Where Things Come Back by John Corey Whaley is the winner of this year's Printz and Morris awards. It's also not really my thing, to tell the truth.
Lily, Arkansas is the sort of small town that people are always trying to leave. Cullen Whitter has just finished his junior year of high school when his brother Gabriel disappears. Around the same time, there are reports that a rare woodpecker, thought to be extinct, has been sighted in the area. While the town bustles with excitement about the bird, Cullen and his family try to keep searching for Gabriel and hoping for his return.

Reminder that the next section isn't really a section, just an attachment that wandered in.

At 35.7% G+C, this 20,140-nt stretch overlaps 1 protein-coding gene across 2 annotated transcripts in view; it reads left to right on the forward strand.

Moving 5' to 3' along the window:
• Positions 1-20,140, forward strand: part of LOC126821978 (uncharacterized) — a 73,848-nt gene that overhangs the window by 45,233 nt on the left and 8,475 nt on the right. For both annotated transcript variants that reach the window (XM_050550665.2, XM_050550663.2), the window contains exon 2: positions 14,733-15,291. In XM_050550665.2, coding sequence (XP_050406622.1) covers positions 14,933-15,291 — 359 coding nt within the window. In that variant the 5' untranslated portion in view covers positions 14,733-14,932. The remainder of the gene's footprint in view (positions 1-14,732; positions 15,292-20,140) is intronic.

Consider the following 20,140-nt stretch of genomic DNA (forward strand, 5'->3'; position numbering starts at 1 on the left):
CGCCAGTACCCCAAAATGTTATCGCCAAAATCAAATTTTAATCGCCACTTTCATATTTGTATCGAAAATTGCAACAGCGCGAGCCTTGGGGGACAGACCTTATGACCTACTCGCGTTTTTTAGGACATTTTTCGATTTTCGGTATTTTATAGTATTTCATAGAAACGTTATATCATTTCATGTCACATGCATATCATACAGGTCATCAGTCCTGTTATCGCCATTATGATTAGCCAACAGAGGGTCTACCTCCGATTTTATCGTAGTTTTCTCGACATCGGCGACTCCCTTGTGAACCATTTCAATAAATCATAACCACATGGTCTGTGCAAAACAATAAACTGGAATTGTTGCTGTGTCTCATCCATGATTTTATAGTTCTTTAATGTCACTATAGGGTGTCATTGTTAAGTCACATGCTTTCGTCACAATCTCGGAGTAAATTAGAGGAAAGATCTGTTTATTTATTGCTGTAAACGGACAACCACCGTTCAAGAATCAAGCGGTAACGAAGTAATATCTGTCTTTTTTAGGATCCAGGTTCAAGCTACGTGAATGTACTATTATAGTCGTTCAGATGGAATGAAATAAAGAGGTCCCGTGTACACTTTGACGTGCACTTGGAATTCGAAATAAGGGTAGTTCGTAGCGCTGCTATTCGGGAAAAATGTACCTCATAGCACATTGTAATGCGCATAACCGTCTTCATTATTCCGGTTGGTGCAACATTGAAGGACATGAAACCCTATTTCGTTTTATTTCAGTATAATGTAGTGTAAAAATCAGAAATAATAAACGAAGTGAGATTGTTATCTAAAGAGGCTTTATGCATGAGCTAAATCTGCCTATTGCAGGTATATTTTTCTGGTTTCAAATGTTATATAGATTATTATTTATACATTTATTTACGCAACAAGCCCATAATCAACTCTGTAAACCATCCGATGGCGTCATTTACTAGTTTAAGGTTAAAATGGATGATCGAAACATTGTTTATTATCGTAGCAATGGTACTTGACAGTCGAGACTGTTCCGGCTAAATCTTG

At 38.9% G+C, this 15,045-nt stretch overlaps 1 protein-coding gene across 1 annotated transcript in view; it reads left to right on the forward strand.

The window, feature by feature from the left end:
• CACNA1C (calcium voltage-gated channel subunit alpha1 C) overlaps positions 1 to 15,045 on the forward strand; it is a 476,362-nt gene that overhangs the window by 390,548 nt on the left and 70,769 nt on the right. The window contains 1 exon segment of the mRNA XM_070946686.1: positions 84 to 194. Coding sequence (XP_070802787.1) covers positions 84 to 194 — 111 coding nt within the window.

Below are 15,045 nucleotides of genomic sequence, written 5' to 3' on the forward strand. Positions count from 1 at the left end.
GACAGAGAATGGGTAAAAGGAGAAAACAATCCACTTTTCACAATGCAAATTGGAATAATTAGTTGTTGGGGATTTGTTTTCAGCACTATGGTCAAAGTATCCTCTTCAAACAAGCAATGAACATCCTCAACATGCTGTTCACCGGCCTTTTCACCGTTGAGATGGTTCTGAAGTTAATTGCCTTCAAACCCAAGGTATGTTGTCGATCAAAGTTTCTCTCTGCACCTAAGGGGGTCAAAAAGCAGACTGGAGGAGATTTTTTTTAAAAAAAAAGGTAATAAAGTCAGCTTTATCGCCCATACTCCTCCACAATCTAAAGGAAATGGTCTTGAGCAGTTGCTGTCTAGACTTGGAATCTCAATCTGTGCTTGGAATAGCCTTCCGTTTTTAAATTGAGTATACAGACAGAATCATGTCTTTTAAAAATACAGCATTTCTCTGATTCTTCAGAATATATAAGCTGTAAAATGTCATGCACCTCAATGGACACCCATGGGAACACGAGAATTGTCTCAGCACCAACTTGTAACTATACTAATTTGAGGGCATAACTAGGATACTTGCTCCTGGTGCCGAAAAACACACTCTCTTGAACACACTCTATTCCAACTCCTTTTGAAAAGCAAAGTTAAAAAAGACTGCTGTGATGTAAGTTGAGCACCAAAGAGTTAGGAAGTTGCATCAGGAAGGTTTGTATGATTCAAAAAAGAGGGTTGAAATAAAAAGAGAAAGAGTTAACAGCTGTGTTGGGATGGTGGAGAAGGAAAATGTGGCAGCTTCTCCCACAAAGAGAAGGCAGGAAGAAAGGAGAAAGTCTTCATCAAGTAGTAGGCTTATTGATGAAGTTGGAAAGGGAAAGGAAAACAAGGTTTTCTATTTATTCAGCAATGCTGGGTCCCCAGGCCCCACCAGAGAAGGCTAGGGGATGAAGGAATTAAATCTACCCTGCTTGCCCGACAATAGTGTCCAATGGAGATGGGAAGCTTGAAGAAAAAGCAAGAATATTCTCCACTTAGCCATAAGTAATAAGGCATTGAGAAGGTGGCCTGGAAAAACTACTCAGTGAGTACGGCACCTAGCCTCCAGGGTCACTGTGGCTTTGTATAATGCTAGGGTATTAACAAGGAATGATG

There's more to the story than that, of course -- Cullen fumbles through a few romantic relationships, hangs out with friends, writes down potential titles for the novel he might write some day, and fantasizes about the popular, muscular guy who was dating his crush turning into a zombie. There's also a seemingly unrelated second plot line that does eventually tie in to the main story. The style reminds me a little of Flannery O'Connor, what with the small-town Southern angst and the weird musings on religion. The writing is good, of course, but there's really nothing here that appeals to me.
(Review copy borrowed through my library system.)